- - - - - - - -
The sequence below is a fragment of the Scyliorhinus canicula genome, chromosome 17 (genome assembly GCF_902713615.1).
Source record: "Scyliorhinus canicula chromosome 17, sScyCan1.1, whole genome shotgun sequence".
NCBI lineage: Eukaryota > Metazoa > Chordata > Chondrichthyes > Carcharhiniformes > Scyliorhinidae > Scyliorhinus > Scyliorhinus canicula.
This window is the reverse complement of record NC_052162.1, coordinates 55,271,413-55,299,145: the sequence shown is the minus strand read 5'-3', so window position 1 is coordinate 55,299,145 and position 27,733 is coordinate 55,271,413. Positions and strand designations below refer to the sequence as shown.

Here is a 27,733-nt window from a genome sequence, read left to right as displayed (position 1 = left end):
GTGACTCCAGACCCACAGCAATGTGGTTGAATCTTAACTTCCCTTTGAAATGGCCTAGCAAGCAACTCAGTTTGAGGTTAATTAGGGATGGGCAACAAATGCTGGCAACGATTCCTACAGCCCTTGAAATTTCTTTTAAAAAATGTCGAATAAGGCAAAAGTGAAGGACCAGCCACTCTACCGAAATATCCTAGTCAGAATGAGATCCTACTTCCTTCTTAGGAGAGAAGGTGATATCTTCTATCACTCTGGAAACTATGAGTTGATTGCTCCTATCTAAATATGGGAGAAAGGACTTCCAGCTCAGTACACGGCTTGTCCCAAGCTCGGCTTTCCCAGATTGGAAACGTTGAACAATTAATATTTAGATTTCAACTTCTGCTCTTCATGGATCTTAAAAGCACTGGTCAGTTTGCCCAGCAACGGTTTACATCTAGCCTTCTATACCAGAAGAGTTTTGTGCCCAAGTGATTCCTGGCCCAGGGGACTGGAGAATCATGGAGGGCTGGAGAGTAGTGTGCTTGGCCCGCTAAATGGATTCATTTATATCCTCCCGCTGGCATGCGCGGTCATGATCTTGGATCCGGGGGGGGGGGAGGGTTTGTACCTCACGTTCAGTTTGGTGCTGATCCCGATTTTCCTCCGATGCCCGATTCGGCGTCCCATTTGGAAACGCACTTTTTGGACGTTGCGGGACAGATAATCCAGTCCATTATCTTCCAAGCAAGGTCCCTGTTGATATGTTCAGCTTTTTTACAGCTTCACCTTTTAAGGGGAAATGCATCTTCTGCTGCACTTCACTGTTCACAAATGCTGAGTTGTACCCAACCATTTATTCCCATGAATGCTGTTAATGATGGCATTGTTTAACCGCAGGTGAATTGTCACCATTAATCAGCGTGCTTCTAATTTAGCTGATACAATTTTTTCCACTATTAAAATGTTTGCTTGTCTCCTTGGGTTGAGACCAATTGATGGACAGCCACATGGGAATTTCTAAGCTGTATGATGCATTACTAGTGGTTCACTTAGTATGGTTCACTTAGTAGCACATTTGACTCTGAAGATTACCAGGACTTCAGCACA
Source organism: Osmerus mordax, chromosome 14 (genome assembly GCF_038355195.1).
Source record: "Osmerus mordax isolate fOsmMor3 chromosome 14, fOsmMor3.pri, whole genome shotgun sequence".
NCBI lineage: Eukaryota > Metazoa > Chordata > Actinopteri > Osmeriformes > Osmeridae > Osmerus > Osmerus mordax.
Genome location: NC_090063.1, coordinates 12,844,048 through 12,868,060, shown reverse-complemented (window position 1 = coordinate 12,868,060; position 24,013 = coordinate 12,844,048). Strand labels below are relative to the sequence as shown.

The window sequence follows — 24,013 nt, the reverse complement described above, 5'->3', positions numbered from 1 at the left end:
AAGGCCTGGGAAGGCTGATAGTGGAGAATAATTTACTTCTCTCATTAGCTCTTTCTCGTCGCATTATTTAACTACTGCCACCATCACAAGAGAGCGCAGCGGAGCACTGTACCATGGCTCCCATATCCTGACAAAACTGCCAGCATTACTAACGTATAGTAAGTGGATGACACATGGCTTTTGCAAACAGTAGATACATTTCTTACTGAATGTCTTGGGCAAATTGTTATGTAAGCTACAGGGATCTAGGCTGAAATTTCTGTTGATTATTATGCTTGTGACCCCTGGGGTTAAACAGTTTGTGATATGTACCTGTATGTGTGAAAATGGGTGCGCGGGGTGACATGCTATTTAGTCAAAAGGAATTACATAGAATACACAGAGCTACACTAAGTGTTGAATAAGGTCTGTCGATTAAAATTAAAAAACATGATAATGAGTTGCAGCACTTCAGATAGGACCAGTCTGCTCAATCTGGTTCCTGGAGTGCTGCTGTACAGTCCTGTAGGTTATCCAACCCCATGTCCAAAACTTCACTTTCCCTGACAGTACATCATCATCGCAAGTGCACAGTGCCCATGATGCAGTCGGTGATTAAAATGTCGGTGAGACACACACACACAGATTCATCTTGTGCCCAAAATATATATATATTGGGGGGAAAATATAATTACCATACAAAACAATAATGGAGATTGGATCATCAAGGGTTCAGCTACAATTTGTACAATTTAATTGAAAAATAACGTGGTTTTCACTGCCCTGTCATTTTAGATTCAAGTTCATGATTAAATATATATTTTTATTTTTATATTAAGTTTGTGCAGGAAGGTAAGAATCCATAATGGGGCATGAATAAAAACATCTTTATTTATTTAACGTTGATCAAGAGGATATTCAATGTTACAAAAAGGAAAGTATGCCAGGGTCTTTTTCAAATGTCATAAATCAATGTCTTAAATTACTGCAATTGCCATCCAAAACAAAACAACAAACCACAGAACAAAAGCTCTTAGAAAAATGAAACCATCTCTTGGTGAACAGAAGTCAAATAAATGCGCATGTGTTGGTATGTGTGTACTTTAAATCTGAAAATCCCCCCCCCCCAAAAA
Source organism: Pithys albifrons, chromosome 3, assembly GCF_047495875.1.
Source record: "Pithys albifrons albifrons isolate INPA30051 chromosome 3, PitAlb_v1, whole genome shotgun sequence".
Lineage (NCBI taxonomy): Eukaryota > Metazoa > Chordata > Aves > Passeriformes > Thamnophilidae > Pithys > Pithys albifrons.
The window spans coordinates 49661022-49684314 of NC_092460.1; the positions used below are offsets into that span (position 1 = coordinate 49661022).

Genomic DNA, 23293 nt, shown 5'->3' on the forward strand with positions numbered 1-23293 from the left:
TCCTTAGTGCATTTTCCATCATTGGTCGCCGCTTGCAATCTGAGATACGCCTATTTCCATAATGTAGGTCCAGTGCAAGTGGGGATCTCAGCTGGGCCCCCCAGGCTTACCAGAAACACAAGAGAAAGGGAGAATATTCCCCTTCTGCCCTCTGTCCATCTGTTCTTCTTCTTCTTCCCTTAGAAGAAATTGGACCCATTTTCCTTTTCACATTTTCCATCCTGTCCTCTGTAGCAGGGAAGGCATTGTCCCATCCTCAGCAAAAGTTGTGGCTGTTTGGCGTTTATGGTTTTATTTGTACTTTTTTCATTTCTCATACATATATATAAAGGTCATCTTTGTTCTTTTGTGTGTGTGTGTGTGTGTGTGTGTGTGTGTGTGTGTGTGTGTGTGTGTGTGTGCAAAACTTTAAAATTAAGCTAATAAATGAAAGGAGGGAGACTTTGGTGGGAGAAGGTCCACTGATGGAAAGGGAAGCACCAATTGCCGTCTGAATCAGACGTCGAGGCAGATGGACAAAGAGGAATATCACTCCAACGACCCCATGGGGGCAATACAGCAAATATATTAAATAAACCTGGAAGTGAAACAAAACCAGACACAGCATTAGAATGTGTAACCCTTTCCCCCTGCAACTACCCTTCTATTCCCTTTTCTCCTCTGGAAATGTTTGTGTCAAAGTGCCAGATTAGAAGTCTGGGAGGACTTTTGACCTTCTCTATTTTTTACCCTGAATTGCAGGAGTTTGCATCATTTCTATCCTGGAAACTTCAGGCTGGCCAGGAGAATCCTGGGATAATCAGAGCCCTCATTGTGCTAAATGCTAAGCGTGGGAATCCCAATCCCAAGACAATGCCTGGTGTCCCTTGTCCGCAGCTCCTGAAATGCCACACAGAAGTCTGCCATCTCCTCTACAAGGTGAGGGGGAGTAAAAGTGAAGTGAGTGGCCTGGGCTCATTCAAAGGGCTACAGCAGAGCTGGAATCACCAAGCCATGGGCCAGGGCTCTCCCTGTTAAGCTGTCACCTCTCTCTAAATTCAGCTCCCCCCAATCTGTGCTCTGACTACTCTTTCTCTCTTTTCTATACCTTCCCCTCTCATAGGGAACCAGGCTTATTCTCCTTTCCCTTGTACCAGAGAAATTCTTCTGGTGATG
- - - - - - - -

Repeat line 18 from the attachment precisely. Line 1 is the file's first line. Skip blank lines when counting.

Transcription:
TCCTTAGTGCATTTTCCATCATTGGTCGCCGCTTGCAATCTGAGATACGCCTATTTCCATAATGTAGGTCCAGTGCAAGTGGGGATCTCAGCTGGGCCCCCCAGGCTTACCAGAAACACAAGAGAAAGGGAGAATATTCCCCTTCTGCCCTCTGTCCATCTGTTCTTCTTCTTCTTCCCTTAGAAGAAATTGGACCCATTTTCCTTTTCACATTTTCCATCCTGTCCTCTGTAGCAGGGAAGGCATTGTCCCATCCTCAGCAAAAGTTGTGGCTGTTTGGCGTTTATGGTTTTATTTGTACTTTTTTCATTTCTCATACATATATATAAAGGTCATCTTTGTTCTTTTGTGTGTGTGTGTGTGTGTGTGTGTGTGTGTGTGTGTGTGTGTGTGTGTGTGTGCAAAACTTTAAAATTAAGCTAATAAATGAAAGGAGGGAGACTTTGGTGGGAGAAGGTCCACTGATGGAAAGGGAAGCACCAATTGCCGTCTGAATCAGACGTCGAGGCAGATGGACAAAGAGGAATATCACTCCAACGACCCCATGGGGGCAATACAGCAAATATATTAAATAAACCTGGAAGTGAAACAAAACCAGACACAGCATTAGAATGTGTAACCCTTTCCCCCTGCAACTACCCTTCTATTCCCTTTTCTCCTCTGGAAATGTTTGTGTCAAAGTGCCAGATTAGAAGTCTGGGAGGACTTTTGACCTTCTCTATTTTTTACCCTGAATTGCAGGAGTTTGCATCATTTCTATCCTGGAAACTTCAGGCTGGCCAGGAGAATCCTGGGATAATCAGAGCCCTCATTGTGCTAAATGCTAAGCGTGGGAATCCCAATCCCAAGACAATGCCTGGTGTCCCTTGTCCGCAGCTCCTGAAATGCCACACAGAAGTCTGCCATCTCCTCTACAAGGTGAGGGGGAGTAAAAGTGAAGTGAGTGGCCTGGGCTCATTCAAAGGGCTACAGCAGAGCTGGAATCACCAAGCCATGGGCCAGGGCTCTCCCTGTTAAGCTGTCACCTCTCTCTAAATTCAGCTCCCCCCAATCTGTGCTCTGACTACTCTTTCTCTCTTTTCTATACCTTCCCCTCTCATAGGGAACCAGGCTTATTCTCCTTTCCCTTGTACCAGAGAAATTCTTCTGGTGATG